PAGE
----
“We’re seeing substantial growth in the number of people using rosemary, mostly because of the clean label aspect and because it’s very effective. It’s definitely becoming an ingredient standard for shelf life in meats, especially,” Justin Green, PhD and global product manager at Kemin, which produces rosemary extract, told FoodNavigator-USA.
Already lauded for its shelf life-extending abilities in fats, oils and meat products because of the carnosic-rich acid found in rosemary, lipid-soluble rosemary extract also continues to gain popularity in the bakery, personal care, pet food and dietary supplement categories. Although there aren’t many specific formulation challenges when switching from a synthetic to a natural preservative, there are some challenges and reformulations required.
“As with any ingredient change, manufacturers may find specific ingredients to change the flavor profiles of their products a little more than synthetic,” Green said.
“But overall, the biggest challenge with regard to switching is cost: The cost of a natural is typically higher than the cost of a synthetic, but people wanting to switch know that already. It’s a whole company-type of decision. So R&D needs to know the ingredient is advantageous, marketing needs to know claims like clean label, purchasing needs to know it’s well worth the extra cost, regulatory people need to know everything is compliant.”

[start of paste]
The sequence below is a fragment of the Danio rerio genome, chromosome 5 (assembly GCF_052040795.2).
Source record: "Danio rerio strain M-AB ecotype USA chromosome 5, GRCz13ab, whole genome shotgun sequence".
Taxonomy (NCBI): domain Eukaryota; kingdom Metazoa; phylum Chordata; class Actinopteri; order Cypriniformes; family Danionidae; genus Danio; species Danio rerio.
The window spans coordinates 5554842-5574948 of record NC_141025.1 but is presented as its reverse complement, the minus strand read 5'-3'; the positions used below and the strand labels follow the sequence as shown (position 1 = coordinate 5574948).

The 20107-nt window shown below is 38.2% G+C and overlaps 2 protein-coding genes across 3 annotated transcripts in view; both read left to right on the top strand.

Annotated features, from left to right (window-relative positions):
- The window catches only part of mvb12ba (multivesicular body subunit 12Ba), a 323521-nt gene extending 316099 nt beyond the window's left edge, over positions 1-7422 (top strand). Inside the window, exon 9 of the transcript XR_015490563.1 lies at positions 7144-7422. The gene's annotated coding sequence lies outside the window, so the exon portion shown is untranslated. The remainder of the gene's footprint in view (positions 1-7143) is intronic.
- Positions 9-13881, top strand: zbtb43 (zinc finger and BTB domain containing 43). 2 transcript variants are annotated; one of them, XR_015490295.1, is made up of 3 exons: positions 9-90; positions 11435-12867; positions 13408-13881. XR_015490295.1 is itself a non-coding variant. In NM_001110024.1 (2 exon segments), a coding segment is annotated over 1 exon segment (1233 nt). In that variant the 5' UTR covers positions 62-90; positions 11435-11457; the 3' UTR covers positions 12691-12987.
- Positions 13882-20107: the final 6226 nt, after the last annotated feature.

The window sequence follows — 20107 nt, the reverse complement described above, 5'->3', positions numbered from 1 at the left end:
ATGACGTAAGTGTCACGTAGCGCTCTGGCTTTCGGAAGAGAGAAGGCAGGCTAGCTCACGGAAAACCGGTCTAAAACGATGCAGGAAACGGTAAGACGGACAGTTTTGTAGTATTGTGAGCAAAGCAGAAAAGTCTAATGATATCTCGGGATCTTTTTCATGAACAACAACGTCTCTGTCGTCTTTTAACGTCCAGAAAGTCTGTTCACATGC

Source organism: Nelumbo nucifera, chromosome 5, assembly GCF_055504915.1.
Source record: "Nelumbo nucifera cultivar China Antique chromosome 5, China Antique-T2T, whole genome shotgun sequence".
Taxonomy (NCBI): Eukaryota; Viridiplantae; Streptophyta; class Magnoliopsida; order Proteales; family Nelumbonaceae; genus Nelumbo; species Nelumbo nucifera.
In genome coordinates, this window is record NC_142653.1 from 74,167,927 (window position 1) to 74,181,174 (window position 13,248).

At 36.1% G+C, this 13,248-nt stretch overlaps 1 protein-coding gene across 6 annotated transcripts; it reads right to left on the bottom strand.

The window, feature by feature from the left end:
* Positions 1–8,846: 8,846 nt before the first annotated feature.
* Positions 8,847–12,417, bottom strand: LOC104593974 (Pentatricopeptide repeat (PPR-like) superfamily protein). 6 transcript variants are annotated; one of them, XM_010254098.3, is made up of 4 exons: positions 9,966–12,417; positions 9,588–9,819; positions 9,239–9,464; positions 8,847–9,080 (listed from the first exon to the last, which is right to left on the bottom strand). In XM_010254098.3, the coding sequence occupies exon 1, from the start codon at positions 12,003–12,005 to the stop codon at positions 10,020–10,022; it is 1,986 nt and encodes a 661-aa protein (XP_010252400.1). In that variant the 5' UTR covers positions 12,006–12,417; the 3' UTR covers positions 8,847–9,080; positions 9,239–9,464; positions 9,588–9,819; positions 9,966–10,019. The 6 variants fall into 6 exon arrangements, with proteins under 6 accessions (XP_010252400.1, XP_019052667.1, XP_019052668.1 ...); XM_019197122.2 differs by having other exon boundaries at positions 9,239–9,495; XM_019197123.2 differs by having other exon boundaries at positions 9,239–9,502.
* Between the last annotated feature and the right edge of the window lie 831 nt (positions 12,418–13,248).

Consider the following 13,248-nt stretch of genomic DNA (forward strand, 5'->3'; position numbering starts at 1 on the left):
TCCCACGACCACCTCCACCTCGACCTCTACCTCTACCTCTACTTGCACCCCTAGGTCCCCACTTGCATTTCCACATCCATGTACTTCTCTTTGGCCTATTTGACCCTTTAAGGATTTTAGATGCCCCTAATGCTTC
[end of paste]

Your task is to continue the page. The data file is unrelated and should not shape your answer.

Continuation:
Rosemary extract is becoming an ingredient standard for increasing shelf life in meats, especially
But that’s where being vertically integrated helps, noted marketing communications specialist Courtney Schwartz. “Controlling the entire process allows us to control cost more than others so although natural ingredients come at a higher price than most synthetics, it isn't always substantial,” she said.
Kemin also hopes to be differentiated by its recent sustainability certification. More than half of Kemin’s rosemary production has been certified as sustainably grown following a third-party audit by SCS Global Services. The remaining fields are scheduled to be certified before the 2014 cropping season.
There are other people manufacturing rosemary, but no one else is farming it like we do
Kemin also is one of the most vertically integrated rosemary suppliers, controlling rosemary down to individual plants.
“There are other people manufacturing rosemary, but no one else is farming it like we do,” Schwartz said. “There are no standards in place for rosemary specifically. Many suppliers are going to hillsides in the Mediterranean and clear cutting it.”
This also helps with consistency, as the supplier used natural breeding techniques—such as bee pollination—over several years to create 1,200 acres of identical rosemary plants.
Although the firm isn’t certain whether standardization for rosemary farming will follow, Green says it’s nice to be on the cutting edge of the sustainable sourcing trend.
"It used to be ‘organic’ that everyone cared about and wanted to prove," he said.
"Now ‘sustainability’ seems to be the buzzword and it is likely that people are going to start searching for ways that it can be proven. Third-party certification is one way to do that. A primary reason that food producers are switching to natural extracts like rosemary is to show they are using ingredients that are natural. It stands to reason that the source of such an ingredient should be traceable and produced in a sustainable manner."